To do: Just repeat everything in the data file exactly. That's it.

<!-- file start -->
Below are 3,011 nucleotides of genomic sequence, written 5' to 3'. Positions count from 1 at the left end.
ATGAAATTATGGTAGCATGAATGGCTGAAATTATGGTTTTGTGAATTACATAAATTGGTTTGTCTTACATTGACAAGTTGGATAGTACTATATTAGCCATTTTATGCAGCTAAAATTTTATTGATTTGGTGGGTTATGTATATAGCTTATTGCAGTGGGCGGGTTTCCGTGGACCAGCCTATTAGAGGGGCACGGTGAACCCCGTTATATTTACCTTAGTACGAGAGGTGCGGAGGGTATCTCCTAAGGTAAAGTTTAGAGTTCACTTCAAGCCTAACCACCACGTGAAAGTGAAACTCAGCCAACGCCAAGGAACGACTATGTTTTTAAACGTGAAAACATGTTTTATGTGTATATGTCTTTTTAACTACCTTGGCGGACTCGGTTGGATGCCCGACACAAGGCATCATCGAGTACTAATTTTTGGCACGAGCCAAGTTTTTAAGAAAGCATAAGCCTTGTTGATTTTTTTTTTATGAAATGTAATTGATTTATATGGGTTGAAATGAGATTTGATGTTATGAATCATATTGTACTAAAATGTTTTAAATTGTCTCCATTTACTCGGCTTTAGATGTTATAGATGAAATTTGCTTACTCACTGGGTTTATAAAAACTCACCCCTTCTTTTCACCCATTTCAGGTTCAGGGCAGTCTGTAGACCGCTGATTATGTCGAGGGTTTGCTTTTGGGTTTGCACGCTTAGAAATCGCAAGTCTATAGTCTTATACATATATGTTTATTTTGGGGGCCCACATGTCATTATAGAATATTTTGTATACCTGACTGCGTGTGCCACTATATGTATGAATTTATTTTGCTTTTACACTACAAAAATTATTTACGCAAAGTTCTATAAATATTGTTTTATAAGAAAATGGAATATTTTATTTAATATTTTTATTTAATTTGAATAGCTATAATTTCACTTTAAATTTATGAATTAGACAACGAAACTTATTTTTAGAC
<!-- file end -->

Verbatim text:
Below are 3,011 nucleotides of genomic sequence, written 5' to 3'. Positions count from 1 at the left end.
ATGAAATTATGGTAGCATGAATGGCTGAAATTATGGTTTTGTGAATTACATAAATTGGTTTGTCTTACATTGACAAGTTGGATAGTACTATATTAGCCATTTTATGCAGCTAAAATTTTATTGATTTGGTGGGTTATGTATATAGCTTATTGCAGTGGGCGGGTTTCCGTGGACCAGCCTATTAGAGGGGCACGGTGAACCCCGTTATATTTACCTTAGTACGAGAGGTGCGGAGGGTATCTCCTAAGGTAAAGTTTAGAGTTCACTTCAAGCCTAACCACCACGTGAAAGTGAAACTCAGCCAACGCCAAGGAACGACTATGTTTTTAAACGTGAAAACATGTTTTATGTGTATATGTCTTTTTAACTACCTTGGCGGACTCGGTTGGATGCCCGACACAAGGCATCATCGAGTACTAATTTTTGGCACGAGCCAAGTTTTTAAGAAAGCATAAGCCTTGTTGATTTTTTTTTTATGAAATGTAATTGATTTATATGGGTTGAAATGAGATTTGATGTTATGAATCATATTGTACTAAAATGTTTTAAATTGTCTCCATTTACTCGGCTTTAGATGTTATAGATGAAATTTGCTTACTCACTGGGTTTATAAAAACTCACCCCTTCTTTTCACCCATTTCAGGTTCAGGGCAGTCTGTAGACCGCTGATTATGTCGAGGGTTTGCTTTTGGGTTTGCACGCTTAGAAATCGCAAGTCTATAGTCTTATACATATATGTTTATTTTGGGGGCCCACATGTCATTATAGAATATTTTGTATACCTGACTGCGTGTGCCACTATATGTATGAATTTATTTTGCTTTTACACTACAAAAATTATTTACGCAAAGTTCTATAAATATTGTTTTATAAGAAAATGGAATATTTTATTTAATATTTTTATTTAATTTGAATAGCTATAATTTCACTTTAAATTTATGAATTAGACAACGAAACTTATTTTTAGAC